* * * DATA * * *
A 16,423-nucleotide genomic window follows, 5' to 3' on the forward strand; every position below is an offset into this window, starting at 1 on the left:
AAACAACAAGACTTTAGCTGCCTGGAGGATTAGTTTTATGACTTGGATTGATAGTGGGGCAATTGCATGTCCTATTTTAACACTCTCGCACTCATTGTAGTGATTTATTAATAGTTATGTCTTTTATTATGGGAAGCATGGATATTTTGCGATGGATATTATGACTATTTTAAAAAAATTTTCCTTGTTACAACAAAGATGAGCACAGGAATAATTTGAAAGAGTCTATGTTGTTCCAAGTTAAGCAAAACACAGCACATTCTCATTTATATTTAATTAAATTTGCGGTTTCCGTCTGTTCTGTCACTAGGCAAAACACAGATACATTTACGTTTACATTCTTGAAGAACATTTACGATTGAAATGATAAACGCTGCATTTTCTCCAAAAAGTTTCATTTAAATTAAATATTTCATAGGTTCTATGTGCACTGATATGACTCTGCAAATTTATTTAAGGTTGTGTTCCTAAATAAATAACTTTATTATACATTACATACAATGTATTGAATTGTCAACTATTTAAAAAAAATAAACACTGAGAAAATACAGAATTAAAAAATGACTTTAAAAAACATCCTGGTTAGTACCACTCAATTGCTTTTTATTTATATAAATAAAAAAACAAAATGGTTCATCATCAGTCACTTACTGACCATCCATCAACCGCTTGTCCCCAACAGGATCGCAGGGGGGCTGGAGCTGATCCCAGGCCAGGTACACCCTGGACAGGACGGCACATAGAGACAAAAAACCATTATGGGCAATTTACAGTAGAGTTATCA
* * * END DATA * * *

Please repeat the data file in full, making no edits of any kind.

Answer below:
A 16,423-nucleotide genomic window follows, 5' to 3' on the forward strand; every position below is an offset into this window, starting at 1 on the left:
AAACAACAAGACTTTAGCTGCCTGGAGGATTAGTTTTATGACTTGGATTGATAGTGGGGCAATTGCATGTCCTATTTTAACACTCTCGCACTCATTGTAGTGATTTATTAATAGTTATGTCTTTTATTATGGGAAGCATGGATATTTTGCGATGGATATTATGACTATTTTAAAAAAATTTTCCTTGTTACAACAAAGATGAGCACAGGAATAATTTGAAAGAGTCTATGTTGTTCCAAGTTAAGCAAAACACAGCACATTCTCATTTATATTTAATTAAATTTGCGGTTTCCGTCTGTTCTGTCACTAGGCAAAACACAGATACATTTACGTTTACATTCTTGAAGAACATTTACGATTGAAATGATAAACGCTGCATTTTCTCCAAAAAGTTTCATTTAAATTAAATATTTCATAGGTTCTATGTGCACTGATATGACTCTGCAAATTTATTTAAGGTTGTGTTCCTAAATAAATAACTTTATTATACATTACATACAATGTATTGAATTGTCAACTATTTAAAAAAAATAAACACTGAGAAAATACAGAATTAAAAAATGACTTTAAAAAACATCCTGGTTAGTACCACTCAATTGCTTTTTATTTATATAAATAAAAAAACAAAATGGTTCATCATCAGTCACTTACTGACCATCCATCAACCGCTTGTCCCCAACAGGATCGCAGGGGGGCTGGAGCTGATCCCAGGCCAGGTACACCCTGGACAGGACGGCACATAGAGACAAAAAACCATTATGGGCAATTTACAGTAGAGTTATCA